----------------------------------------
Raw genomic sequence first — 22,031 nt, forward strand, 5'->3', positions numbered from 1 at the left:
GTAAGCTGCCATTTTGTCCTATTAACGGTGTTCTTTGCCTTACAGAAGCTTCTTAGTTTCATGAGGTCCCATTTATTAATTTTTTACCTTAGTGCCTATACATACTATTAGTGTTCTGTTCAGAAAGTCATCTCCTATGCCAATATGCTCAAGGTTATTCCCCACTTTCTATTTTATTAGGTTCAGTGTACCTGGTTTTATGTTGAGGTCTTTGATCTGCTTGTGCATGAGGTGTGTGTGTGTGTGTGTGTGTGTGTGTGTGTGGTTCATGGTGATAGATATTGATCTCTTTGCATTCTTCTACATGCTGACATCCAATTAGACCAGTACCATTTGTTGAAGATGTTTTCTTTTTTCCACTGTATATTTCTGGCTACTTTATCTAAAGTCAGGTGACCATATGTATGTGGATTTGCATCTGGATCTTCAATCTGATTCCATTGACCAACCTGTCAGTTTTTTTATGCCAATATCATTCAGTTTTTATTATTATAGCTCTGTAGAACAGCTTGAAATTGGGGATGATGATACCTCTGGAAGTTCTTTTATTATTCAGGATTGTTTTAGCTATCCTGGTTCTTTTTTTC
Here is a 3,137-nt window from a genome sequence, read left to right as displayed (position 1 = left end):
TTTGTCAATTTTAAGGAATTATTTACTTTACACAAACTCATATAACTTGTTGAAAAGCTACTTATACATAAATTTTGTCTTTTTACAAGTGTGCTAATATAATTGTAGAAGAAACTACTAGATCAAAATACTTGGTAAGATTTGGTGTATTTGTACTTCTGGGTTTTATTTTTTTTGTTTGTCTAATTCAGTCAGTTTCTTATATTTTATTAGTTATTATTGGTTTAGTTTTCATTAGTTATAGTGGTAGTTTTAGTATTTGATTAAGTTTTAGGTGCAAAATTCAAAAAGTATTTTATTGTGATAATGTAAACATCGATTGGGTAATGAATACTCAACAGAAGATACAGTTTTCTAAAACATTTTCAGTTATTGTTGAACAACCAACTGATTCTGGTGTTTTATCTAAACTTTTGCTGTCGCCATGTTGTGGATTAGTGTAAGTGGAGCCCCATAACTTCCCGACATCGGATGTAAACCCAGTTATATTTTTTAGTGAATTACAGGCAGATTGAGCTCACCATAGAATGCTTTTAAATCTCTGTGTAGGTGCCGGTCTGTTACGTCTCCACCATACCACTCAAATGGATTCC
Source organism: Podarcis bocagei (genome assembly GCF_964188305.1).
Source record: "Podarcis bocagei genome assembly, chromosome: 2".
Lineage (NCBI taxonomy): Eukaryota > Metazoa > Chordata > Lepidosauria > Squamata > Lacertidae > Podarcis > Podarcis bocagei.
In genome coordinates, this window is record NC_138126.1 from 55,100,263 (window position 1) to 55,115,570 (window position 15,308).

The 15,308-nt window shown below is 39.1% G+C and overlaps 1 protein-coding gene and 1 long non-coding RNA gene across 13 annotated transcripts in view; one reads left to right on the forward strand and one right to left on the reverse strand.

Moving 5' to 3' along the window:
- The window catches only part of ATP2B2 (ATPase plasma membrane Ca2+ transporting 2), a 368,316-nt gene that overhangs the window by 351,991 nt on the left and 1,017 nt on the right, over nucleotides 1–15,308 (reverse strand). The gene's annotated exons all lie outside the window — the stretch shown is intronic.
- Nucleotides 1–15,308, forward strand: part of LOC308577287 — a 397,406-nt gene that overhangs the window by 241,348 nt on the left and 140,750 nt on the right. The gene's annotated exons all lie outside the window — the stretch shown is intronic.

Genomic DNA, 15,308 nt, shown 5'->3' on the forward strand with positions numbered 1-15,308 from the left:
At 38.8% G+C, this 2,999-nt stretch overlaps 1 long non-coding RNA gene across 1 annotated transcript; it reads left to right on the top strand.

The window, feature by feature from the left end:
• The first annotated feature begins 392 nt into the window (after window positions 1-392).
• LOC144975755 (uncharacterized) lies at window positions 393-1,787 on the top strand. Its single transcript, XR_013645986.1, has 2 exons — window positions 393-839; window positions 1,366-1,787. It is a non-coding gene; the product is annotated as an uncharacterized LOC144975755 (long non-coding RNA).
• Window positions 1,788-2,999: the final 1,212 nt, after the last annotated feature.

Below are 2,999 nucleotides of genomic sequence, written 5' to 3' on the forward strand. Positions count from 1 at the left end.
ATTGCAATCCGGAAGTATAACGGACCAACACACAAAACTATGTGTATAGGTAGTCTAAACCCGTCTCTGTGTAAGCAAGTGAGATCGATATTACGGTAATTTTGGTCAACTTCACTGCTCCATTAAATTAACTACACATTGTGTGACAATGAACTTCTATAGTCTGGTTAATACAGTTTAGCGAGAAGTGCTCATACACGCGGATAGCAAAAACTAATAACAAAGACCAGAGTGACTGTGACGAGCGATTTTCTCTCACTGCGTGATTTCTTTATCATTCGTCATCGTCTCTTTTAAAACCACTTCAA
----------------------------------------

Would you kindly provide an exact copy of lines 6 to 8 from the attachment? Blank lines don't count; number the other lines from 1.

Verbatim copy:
Source record: "Podarcis bocagei genome assembly, chromosome: 2".
Lineage (NCBI taxonomy): Eukaryota > Metazoa > Chordata > Lepidosauria > Squamata > Lacertidae > Podarcis > Podarcis bocagei.
In genome coordinates, this window is record NC_138126.1 from 55,100,263 (window position 1) to 55,115,570 (window position 15,308).